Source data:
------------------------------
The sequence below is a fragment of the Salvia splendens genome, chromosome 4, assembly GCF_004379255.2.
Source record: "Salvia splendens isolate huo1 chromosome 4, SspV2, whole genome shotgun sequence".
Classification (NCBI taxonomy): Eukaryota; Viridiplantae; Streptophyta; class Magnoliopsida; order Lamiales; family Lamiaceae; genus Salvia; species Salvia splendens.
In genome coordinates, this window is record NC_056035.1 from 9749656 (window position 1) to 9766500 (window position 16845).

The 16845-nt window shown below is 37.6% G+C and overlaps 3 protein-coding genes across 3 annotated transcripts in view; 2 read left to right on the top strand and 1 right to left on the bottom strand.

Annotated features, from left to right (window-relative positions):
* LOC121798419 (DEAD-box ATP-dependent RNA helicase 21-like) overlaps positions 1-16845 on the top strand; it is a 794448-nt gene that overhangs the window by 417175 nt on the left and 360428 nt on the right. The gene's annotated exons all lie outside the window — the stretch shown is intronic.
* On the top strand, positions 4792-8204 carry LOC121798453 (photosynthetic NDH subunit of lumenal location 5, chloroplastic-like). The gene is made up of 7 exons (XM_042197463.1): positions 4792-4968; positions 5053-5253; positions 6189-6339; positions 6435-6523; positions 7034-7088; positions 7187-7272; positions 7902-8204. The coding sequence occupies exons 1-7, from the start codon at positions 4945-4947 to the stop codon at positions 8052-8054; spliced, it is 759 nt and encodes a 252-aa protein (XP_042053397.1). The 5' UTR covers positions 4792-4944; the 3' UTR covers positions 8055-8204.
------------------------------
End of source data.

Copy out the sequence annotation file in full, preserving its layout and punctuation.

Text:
The sequence below is a fragment of the Salvia splendens genome, chromosome 4, assembly GCF_004379255.2.
Source record: "Salvia splendens isolate huo1 chromosome 4, SspV2, whole genome shotgun sequence".
Classification (NCBI taxonomy): Eukaryota; Viridiplantae; Streptophyta; class Magnoliopsida; order Lamiales; family Lamiaceae; genus Salvia; species Salvia splendens.
In genome coordinates, this window is record NC_056035.1 from 9749656 (window position 1) to 9766500 (window position 16845).

The 16845-nt window shown below is 37.6% G+C and overlaps 3 protein-coding genes across 3 annotated transcripts in view; 2 read left to right on the top strand and 1 right to left on the bottom strand.

Annotated features, from left to right (window-relative positions):
* LOC121798419 (DEAD-box ATP-dependent RNA helicase 21-like) overlaps positions 1-16845 on the top strand; it is a 794448-nt gene that overhangs the window by 417175 nt on the left and 360428 nt on the right. The gene's annotated exons all lie outside the window — the stretch shown is intronic.
* On the top strand, positions 4792-8204 carry LOC121798453 (photosynthetic NDH subunit of lumenal location 5, chloroplastic-like). The gene is made up of 7 exons (XM_042197463.1): positions 4792-4968; positions 5053-5253; positions 6189-6339; positions 6435-6523; positions 7034-7088; positions 7187-7272; positions 7902-8204. The coding sequence occupies exons 1-7, from the start codon at positions 4945-4947 to the stop codon at positions 8052-8054; spliced, it is 759 nt and encodes a 252-aa protein (XP_042053397.1). The 5' UTR covers positions 4792-4944; the 3' UTR covers positions 8055-8204.